3. And finally there were all the “Indian troubles.”

A relief train carrying workers armed with carbines went back to the scene [of a train derailed and seven or eight railroad workers killed by Indians] before dawn. As the train approached, the engineer and others saw that the Indians had found some barrels of whiskey, got drunk, and set the wreck on fire. A Chicago Tribune reporter noted that the fire “lit the prairie for a considerable distance around. The dark forms of the savages were plainly seen dancing triumphantly around the scene of their atrocious work, while their fierce yells were borne savagely back to the train.” It was horrifying. The Tribune wrote: “The railroad men in Omaha, fresh from Cheyenne, filled with alarming rumors…have an infallible remedy for the Indian troubles. That remedy is extermination. These men, most of them tender and gentle with the weak of their own race, speak with indifference of the ‘Wiping out’ of thousands of papooses and squaws.”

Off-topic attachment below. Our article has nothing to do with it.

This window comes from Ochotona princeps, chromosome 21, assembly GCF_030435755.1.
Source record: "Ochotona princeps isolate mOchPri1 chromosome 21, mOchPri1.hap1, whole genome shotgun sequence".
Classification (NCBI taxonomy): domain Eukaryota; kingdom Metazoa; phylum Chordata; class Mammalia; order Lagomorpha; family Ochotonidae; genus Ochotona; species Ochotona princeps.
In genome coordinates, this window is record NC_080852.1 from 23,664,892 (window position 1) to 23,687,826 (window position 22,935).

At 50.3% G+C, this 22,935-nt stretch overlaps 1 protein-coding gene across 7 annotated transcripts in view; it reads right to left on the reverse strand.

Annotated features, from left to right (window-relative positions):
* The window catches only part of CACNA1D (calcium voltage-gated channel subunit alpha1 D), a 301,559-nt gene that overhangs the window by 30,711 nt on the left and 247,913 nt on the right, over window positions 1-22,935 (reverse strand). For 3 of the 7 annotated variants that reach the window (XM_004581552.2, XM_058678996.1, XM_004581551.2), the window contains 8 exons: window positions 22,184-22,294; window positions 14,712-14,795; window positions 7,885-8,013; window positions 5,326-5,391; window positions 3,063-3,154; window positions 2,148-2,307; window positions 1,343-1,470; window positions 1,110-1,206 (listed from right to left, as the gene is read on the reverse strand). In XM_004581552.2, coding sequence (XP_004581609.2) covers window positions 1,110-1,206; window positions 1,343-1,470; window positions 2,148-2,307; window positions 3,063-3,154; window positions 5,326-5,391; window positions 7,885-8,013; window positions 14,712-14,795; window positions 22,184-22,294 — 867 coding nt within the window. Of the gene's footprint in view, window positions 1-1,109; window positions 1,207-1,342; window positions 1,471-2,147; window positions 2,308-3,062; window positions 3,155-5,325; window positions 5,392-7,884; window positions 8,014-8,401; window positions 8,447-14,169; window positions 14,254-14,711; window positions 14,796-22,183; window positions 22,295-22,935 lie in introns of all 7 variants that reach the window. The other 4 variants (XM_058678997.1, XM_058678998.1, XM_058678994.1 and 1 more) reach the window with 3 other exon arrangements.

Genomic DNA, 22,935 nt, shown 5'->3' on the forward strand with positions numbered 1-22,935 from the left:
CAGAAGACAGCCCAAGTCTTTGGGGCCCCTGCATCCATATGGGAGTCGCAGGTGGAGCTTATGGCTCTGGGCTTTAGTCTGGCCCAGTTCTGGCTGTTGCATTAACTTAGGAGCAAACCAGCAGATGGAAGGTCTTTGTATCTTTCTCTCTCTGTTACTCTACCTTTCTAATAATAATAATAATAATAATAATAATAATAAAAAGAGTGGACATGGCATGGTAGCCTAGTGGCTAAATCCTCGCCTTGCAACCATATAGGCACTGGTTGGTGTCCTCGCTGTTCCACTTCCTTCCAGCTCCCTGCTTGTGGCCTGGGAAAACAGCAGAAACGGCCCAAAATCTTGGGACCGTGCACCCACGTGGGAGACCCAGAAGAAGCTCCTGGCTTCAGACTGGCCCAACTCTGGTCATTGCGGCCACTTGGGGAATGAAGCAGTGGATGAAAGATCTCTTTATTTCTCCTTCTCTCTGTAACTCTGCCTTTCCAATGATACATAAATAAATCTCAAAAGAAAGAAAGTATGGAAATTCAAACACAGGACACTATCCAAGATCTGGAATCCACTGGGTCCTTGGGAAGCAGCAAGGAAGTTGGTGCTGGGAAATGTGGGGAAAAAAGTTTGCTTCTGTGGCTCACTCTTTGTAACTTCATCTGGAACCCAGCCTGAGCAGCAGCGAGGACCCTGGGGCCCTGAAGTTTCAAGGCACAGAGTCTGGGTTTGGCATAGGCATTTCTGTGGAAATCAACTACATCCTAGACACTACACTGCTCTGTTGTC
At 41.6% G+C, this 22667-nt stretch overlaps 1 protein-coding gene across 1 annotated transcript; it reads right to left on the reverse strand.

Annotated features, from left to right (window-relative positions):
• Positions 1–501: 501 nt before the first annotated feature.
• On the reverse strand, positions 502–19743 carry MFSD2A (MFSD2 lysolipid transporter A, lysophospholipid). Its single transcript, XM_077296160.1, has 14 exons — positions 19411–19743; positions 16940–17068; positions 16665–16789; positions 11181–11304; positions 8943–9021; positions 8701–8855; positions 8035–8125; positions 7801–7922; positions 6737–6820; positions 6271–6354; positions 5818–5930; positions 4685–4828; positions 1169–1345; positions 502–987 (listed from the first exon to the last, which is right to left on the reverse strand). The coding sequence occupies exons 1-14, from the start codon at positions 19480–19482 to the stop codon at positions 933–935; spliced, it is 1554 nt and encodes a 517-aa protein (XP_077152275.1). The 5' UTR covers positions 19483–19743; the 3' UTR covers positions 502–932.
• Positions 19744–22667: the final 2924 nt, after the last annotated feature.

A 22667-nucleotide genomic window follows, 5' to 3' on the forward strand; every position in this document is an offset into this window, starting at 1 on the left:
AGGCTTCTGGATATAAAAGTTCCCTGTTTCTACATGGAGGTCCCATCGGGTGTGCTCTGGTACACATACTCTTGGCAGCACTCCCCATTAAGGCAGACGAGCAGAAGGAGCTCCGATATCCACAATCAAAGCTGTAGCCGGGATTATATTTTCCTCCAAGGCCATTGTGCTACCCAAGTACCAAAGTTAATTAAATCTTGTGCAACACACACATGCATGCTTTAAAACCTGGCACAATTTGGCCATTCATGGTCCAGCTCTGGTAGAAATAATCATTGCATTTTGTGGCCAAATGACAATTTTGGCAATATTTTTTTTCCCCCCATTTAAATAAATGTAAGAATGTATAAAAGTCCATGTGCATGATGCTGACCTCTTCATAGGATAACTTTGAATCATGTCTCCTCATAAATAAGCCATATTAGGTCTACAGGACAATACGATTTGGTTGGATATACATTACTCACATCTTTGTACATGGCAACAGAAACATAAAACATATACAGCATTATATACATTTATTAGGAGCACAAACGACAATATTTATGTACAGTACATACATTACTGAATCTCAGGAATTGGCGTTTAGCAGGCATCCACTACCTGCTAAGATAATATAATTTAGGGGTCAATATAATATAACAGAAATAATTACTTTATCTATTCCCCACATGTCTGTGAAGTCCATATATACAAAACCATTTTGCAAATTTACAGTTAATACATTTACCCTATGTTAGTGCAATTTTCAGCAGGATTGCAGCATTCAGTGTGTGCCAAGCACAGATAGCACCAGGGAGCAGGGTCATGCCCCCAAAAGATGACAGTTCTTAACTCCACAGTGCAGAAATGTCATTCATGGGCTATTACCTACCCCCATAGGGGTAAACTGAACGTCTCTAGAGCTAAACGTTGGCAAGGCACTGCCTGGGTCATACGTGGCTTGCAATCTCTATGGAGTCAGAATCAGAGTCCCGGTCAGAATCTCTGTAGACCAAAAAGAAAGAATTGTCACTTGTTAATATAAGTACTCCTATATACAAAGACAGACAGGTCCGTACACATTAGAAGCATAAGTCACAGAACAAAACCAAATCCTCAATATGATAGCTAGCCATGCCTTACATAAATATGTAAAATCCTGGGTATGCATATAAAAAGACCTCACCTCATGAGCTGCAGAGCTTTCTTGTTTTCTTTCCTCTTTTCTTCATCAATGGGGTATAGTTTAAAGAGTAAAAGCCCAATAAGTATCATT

It wasn’t just the ordinary railroad workers who felt that way. So did their leaders. “We’ve got to clean the damn Indians out,” [UP chief engineer Grenville M.] Dodge declared, “or give up building the Union Pacific Railroad. The government may take its choice.” For his part, [General William T.] Sherman wrote at this time, “The more we can kill this year the less will have to be killed the next year, for the more I see of these Indians the more convinced I am that they all have to be killed or be maintained as a species of paupers.”

Could the railroads have been built without bloodshed between the Indians and the whites? Who gets the most blame, the Indians who couldn’t/wouldn’t adapt or the whites who couldn’t/wouldn’t be deterred? Questions like these are among the most troubling that history gives us.